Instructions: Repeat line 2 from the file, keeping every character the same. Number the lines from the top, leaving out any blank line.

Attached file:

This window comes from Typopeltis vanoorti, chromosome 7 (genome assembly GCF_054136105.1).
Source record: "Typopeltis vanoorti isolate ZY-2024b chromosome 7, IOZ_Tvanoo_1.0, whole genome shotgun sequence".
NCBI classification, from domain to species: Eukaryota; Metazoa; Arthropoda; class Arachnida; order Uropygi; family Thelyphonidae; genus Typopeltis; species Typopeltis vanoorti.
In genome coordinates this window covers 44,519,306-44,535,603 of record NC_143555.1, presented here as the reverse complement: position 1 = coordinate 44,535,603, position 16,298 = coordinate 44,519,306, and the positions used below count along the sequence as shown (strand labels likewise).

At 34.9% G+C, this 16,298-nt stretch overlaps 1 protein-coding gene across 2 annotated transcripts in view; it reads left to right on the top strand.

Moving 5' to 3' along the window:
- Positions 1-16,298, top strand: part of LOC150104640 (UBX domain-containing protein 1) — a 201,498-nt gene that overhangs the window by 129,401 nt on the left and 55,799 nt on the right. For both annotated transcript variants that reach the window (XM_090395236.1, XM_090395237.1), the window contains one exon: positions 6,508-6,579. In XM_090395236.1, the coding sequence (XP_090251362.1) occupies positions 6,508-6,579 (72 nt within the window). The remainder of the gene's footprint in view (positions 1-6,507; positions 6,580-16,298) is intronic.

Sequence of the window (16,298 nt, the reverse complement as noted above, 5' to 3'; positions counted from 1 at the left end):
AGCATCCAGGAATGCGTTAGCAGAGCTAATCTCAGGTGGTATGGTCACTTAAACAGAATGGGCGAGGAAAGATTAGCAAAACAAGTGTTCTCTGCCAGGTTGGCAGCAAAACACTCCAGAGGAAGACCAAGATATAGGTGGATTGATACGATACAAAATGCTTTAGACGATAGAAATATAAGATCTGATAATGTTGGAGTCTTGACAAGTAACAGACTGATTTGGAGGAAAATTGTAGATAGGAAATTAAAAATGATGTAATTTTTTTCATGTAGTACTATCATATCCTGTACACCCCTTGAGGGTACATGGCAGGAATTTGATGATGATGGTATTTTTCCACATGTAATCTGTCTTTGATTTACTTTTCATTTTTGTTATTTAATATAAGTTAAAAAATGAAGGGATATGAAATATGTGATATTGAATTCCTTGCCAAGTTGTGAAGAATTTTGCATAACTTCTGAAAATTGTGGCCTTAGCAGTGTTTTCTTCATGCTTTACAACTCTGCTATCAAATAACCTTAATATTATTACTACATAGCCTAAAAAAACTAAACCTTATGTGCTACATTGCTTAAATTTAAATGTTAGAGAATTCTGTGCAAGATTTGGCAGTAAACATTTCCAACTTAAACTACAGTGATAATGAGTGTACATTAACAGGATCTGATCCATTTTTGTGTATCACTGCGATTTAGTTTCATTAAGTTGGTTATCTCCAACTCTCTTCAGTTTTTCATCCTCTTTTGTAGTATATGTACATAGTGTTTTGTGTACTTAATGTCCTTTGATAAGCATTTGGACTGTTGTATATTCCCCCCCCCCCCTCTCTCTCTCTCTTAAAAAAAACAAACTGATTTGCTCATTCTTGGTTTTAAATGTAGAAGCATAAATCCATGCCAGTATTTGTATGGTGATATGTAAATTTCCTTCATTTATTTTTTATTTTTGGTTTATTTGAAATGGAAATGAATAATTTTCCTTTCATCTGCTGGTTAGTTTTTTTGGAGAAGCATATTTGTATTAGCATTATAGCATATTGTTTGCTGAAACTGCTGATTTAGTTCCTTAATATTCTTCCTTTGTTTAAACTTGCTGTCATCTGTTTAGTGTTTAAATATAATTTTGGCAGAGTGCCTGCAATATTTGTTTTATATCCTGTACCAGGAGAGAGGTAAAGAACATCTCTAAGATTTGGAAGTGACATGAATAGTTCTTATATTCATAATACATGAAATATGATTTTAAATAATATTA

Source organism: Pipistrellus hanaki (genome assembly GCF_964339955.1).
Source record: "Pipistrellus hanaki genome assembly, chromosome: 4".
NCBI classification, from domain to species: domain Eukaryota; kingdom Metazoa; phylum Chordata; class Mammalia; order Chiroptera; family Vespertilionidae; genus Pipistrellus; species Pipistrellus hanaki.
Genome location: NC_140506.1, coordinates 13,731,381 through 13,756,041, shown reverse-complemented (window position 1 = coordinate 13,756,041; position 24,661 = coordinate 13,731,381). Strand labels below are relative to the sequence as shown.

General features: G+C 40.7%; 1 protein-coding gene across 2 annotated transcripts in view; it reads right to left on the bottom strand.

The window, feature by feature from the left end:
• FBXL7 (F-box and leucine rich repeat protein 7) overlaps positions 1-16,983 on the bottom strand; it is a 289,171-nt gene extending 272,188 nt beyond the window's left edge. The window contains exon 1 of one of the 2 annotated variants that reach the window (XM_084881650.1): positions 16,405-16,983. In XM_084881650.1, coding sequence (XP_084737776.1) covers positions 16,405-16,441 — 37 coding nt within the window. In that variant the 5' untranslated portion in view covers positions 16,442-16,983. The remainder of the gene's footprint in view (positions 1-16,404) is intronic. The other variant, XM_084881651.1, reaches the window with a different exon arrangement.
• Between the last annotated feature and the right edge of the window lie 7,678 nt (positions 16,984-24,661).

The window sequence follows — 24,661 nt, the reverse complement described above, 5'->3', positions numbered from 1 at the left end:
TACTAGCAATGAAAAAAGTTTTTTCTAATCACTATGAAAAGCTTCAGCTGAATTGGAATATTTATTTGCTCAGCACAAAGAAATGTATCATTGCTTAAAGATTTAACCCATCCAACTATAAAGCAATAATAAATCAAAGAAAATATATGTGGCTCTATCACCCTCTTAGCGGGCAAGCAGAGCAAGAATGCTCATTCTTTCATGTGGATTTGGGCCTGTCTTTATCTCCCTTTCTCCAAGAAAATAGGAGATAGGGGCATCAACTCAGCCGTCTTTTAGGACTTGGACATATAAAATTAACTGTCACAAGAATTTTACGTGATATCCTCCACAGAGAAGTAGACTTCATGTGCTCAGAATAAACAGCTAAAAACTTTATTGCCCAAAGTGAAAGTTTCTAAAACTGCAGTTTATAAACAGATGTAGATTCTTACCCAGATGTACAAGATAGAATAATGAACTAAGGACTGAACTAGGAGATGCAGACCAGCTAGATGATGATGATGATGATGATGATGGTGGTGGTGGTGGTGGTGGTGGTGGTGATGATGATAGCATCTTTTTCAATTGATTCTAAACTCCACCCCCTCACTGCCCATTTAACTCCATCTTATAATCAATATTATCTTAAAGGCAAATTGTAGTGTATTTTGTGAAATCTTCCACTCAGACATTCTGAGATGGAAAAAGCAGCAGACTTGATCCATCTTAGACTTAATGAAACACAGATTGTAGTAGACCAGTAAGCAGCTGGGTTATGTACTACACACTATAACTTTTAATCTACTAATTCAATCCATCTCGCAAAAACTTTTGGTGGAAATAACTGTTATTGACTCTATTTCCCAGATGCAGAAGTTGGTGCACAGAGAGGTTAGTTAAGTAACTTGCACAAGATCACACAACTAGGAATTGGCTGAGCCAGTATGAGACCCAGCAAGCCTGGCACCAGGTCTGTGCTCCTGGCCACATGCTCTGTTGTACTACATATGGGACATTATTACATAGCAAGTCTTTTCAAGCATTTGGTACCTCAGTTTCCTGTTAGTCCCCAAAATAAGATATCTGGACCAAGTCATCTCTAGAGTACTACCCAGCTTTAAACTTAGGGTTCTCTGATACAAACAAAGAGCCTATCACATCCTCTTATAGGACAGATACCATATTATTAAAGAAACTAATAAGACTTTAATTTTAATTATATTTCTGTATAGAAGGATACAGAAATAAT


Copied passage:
Source record: "Typopeltis vanoorti isolate ZY-2024b chromosome 7, IOZ_Tvanoo_1.0, whole genome shotgun sequence".